The survey results were published online in the European Journal of Radiology on September 15. Analysis of the answers revealed that past medical history of respiratory and psychiatric disease, exposure to COVID-19 (working in a high-density area or COVID-19-related activity increase), and restricted access to education were shared risk factors for anxiety or depression.
Furthermore, responses pointed to the major socioeconomic impact of the crisis, especially in private practice, and working in a public hospital was a protective factor against psychological symptoms.
"Working in a public hospital may also have resulted in more frequent opportunities for radiologists to receive logistic support from their institution as well as psychological support from their colleagues and/or dedicated services," noted lead author Dr. Marie Florin, a radiologist at the Georges Pompidou European Hospital in Paris, and colleagues.
The authors noted that the apparent protective effect of working in public hospitals may be related to the more frequent feeling of usefulness for hospital radiologists. They also pointed to societal praise of care work provided by hospital workers as a possible short-term protective factor.
Florin et al added that their findings should trigger the implementation of protective measures: Radiologists working in private practice, in a high COVID-19-density area, managing patients with COVID-19, and who have past medical history of respiratory and psychiatric disease seem to be the most at risk and should be closely monitored and provided with increased access to medical education via webinar or e-learning.
On the front line
Commenting on the survey, Dr. Robert Lavayssière, staff radiologist and CEO of Centre d'Imagerie Paris-Nord, Sarcelles, acknowledged that the physical and mental strain on staff has been significant since March.
"The first wave effect is not behind us: People, including doctors and other personnel, underwent a huge shock and consequences are still undermining their lives," he told AuntMinnieEurope.com. "In the private sector, for about three months imaging exam turnover was only 15% of the usual figures, and although we got partial funding from the government, the recovery will be slow and somewhat difficult. But, we are still alive!"
Lavayssière, who is also general manager of VIDI (the national French network of 46 radiology clinics) and vice president of the national union of private radiologists (Fédération Nationale des Médecins Radiologues, FNMR) added that there was still a huge mental dichotomy between the perception of the public and private sectors, pointing to how public compliments and praise were addressed to the public sector, without much acknowledgement of private doctors during the pandemic.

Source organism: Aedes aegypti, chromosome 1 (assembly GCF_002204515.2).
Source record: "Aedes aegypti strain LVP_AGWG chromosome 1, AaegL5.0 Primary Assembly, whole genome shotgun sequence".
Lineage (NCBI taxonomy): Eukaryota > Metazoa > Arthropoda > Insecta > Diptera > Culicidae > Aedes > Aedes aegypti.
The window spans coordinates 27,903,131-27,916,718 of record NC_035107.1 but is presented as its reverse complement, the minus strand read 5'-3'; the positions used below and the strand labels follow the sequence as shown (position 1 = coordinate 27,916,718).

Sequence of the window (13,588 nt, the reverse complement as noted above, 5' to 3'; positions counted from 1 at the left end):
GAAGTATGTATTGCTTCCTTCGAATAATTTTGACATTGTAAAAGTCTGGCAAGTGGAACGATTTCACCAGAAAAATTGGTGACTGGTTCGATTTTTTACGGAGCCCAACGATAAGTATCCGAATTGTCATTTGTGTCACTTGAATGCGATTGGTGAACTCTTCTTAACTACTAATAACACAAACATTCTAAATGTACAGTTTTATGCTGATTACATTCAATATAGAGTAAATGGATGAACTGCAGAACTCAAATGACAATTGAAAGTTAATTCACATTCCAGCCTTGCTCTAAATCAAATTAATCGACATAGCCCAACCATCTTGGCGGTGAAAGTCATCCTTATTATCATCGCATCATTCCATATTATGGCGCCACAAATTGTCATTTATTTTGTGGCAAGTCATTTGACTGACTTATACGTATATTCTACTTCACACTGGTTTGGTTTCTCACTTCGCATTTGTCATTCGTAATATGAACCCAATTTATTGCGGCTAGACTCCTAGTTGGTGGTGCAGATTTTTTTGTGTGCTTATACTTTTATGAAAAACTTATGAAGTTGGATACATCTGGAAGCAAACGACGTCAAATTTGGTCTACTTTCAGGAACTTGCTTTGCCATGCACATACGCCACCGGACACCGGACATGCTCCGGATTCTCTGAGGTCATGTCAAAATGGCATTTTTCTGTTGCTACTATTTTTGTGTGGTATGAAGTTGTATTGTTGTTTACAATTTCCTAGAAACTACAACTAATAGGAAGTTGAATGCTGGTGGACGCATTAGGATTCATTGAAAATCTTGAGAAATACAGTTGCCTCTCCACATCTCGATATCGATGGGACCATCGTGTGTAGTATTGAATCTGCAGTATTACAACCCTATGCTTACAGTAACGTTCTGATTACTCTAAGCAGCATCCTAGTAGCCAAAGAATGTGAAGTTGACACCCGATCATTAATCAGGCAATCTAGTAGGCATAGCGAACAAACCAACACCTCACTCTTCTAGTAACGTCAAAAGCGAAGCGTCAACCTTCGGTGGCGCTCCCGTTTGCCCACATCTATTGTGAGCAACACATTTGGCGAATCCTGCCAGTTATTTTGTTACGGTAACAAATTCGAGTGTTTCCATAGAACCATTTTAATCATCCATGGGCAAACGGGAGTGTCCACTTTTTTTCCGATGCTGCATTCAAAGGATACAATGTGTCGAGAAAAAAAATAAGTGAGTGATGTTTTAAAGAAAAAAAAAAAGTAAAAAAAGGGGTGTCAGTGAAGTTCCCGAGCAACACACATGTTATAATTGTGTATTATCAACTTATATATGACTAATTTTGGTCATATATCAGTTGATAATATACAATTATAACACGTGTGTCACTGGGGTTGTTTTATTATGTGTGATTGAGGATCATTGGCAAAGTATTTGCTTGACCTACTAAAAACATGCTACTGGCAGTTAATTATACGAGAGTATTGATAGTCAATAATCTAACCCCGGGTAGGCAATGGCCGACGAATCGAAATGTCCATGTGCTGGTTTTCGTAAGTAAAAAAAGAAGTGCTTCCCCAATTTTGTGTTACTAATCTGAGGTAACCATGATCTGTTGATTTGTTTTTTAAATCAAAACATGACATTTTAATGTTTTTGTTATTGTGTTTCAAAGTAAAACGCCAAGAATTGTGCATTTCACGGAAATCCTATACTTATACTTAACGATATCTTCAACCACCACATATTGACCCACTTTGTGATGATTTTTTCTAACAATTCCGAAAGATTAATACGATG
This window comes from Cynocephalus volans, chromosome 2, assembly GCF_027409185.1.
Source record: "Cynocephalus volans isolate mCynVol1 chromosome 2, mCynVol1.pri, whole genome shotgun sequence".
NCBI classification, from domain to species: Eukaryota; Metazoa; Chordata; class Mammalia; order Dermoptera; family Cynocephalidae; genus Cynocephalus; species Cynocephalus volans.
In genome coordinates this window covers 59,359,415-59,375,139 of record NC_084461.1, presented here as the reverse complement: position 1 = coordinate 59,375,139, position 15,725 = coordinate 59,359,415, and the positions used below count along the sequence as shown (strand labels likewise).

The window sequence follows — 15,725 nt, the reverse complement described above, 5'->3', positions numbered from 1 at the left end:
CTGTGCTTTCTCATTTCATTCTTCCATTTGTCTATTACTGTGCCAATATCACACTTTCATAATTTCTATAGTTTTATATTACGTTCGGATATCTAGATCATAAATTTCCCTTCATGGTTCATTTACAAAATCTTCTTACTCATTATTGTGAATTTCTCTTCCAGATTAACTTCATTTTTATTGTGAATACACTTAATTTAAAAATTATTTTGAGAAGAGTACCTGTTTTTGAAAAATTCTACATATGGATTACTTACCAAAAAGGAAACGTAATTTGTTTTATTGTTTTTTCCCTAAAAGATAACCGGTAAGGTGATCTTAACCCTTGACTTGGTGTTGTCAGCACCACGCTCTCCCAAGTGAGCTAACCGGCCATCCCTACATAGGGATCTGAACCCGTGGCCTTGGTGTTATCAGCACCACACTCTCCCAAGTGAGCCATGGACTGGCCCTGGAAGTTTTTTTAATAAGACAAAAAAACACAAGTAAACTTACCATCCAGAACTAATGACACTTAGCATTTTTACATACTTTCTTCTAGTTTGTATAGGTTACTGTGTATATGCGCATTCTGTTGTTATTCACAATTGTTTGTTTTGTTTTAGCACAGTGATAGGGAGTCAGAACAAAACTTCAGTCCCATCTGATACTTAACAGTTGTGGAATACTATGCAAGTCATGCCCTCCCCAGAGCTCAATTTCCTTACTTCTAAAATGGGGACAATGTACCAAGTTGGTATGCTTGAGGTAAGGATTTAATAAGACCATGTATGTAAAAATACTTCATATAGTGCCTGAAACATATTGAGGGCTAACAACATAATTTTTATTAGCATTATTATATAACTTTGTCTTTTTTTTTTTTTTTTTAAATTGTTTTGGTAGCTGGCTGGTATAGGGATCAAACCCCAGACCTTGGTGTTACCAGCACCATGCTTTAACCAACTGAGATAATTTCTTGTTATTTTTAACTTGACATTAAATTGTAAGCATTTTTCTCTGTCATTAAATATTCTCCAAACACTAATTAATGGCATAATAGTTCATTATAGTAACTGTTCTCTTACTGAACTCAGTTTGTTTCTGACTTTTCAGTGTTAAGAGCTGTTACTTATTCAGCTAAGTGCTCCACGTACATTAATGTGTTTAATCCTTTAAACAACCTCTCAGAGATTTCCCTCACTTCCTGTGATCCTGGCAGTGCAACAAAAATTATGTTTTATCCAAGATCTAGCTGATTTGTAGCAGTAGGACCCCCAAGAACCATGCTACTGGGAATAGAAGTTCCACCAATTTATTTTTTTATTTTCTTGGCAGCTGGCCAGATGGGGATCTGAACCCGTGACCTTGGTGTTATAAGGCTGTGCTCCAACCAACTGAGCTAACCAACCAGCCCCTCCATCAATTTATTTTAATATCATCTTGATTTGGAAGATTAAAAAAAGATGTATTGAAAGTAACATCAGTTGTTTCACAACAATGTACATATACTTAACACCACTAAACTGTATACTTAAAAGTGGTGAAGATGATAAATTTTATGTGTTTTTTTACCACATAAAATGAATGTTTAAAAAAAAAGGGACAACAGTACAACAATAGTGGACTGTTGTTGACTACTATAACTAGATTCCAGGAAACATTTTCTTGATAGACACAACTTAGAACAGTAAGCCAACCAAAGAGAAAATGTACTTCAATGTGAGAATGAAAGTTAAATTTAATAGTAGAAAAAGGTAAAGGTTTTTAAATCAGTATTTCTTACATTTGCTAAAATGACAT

Are medical imaging staff in private hospitals as valued and praised as colleagues in public hospitals? These radiographers work at Centre d'Imagerie Paris-Nord, Sarcelles. From left to right: Thierry, Benoît, Damien, and Hassina. Image courtesy of Dr. Robert Lavayssière.
He noted that resentment increased when there was discrepancy among premiums being awarded at first to public hospital staff and thereafter to some staff in private clinics but not others, with "elusive answers" from the Ministry of Health and regional health agencies when questioned on the matter.
"It should be remembered that our staff and doctors have deeply invested their energy in fighting the virus, and the death toll among physicians and staff has been much higher in private practice -- and not just because of less protective equipment," he said.
The anonymous survey was conducted in mid-April, during the fifth week of lockdown, by the national society of radiology (Société Française de Radiologie, SFR), the FNMR, the union of hospital radiologists (Syndicat des Radiologues Hospitaliers, SRH), the national union of radiology residents (Union Nationale des Internes de Radiologie, UNIR), and the national college of radiology teachers (Collège des Enseignants de Radiologie Français, CERF).
The five bodies emailed their members with the link to the questionnaire three times in order to increase response rate, and they provided nine days for online response. Participants answered questions about changes in their work organization and the economic impact of the pandemic, while the authors measured symptoms of insomnia, anxiety, and depression through two validated scales: the Insomnia Severity Index (ISI) and the Hospital and Anxiety Depression Scale (HADS).